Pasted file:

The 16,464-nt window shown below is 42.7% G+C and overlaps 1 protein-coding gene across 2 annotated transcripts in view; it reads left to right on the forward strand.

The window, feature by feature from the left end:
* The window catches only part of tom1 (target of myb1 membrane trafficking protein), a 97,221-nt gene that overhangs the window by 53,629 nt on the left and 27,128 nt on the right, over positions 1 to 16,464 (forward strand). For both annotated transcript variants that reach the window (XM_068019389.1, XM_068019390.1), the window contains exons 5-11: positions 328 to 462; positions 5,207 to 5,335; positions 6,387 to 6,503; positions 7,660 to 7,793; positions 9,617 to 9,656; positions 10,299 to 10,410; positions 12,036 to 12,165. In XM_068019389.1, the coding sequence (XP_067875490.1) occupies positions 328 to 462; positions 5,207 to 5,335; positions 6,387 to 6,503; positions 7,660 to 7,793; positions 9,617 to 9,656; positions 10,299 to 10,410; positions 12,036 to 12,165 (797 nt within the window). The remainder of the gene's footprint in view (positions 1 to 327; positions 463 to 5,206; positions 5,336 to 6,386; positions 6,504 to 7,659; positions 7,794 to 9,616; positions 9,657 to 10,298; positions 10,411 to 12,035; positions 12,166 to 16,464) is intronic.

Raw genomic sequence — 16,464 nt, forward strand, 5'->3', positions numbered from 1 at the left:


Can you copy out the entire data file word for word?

The 16,464-nt window shown below is 42.7% G+C and overlaps 1 protein-coding gene across 2 annotated transcripts in view; it reads left to right on the forward strand.

The window, feature by feature from the left end:
* The window catches only part of tom1 (target of myb1 membrane trafficking protein), a 97,221-nt gene that overhangs the window by 53,629 nt on the left and 27,128 nt on the right, over positions 1 to 16,464 (forward strand). For both annotated transcript variants that reach the window (XM_068019389.1, XM_068019390.1), the window contains exons 5-11: positions 328 to 462; positions 5,207 to 5,335; positions 6,387 to 6,503; positions 7,660 to 7,793; positions 9,617 to 9,656; positions 10,299 to 10,410; positions 12,036 to 12,165. In XM_068019389.1, the coding sequence (XP_067875490.1) occupies positions 328 to 462; positions 5,207 to 5,335; positions 6,387 to 6,503; positions 7,660 to 7,793; positions 9,617 to 9,656; positions 10,299 to 10,410; positions 12,036 to 12,165 (797 nt within the window). The remainder of the gene's footprint in view (positions 1 to 327; positions 463 to 5,206; positions 5,336 to 6,386; positions 6,504 to 7,659; positions 7,794 to 9,616; positions 9,657 to 10,298; positions 10,411 to 12,035; positions 12,166 to 16,464) is intronic.

Raw genomic sequence — 16,464 nt, forward strand, 5'->3', positions numbered from 1 at the left: